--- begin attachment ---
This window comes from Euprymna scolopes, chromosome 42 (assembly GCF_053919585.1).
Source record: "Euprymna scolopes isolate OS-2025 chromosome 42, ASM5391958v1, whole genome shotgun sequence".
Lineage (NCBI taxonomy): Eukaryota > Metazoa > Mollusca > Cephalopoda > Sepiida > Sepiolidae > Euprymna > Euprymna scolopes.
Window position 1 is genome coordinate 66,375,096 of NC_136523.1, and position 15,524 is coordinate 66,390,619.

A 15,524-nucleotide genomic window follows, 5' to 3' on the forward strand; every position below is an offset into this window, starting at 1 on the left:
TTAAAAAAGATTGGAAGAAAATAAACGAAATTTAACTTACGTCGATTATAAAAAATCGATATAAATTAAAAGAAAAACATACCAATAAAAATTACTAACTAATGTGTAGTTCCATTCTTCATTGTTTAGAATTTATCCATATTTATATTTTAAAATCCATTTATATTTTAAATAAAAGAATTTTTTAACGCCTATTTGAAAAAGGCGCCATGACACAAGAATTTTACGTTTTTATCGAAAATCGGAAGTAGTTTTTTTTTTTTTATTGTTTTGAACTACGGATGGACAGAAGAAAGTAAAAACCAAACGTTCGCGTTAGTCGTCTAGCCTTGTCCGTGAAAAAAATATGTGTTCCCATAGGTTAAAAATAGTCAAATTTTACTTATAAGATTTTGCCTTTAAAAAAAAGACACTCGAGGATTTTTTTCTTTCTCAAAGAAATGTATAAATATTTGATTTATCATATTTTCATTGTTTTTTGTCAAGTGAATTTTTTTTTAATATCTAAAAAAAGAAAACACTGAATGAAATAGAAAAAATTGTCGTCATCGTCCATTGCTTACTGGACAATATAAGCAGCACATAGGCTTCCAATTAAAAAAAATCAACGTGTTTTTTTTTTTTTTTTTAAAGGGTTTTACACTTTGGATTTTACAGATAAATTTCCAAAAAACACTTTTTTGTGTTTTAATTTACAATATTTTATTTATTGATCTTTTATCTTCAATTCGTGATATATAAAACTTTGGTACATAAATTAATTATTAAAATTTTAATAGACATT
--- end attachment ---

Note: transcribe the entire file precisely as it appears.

This window comes from Euprymna scolopes, chromosome 42 (assembly GCF_053919585.1).
Source record: "Euprymna scolopes isolate OS-2025 chromosome 42, ASM5391958v1, whole genome shotgun sequence".
Lineage (NCBI taxonomy): Eukaryota > Metazoa > Mollusca > Cephalopoda > Sepiida > Sepiolidae > Euprymna > Euprymna scolopes.
Window position 1 is genome coordinate 66,375,096 of NC_136523.1, and position 15,524 is coordinate 66,390,619.

A 15,524-nucleotide genomic window follows, 5' to 3' on the forward strand; every position below is an offset into this window, starting at 1 on the left:
TTAAAAAAGATTGGAAGAAAATAAACGAAATTTAACTTACGTCGATTATAAAAAATCGATATAAATTAAAAGAAAAACATACCAATAAAAATTACTAACTAATGTGTAGTTCCATTCTTCATTGTTTAGAATTTATCCATATTTATATTTTAAAATCCATTTATATTTTAAATAAAAGAATTTTTTAACGCCTATTTGAAAAAGGCGCCATGACACAAGAATTTTACGTTTTTATCGAAAATCGGAAGTAGTTTTTTTTTTTTTATTGTTTTGAACTACGGATGGACAGAAGAAAGTAAAAACCAAACGTTCGCGTTAGTCGTCTAGCCTTGTCCGTGAAAAAAATATGTGTTCCCATAGGTTAAAAATAGTCAAATTTTACTTATAAGATTTTGCCTTTAAAAAAAAGACACTCGAGGATTTTTTTCTTTCTCAAAGAAATGTATAAATATTTGATTTATCATATTTTCATTGTTTTTTGTCAAGTGAATTTTTTTTTAATATCTAAAAAAAGAAAACACTGAATGAAATAGAAAAAATTGTCGTCATCGTCCATTGCTTACTGGACAATATAAGCAGCACATAGGCTTCCAATTAAAAAAAATCAACGTGTTTTTTTTTTTTTTTTTAAAGGGTTTTACACTTTGGATTTTACAGATAAATTTCCAAAAAACACTTTTTTGTGTTTTAATTTACAATATTTTATTTATTGATCTTTTATCTTCAATTCGTGATATATAAAACTTTGGTACATAAATTAATTATTAAAATTTTAATAGACATT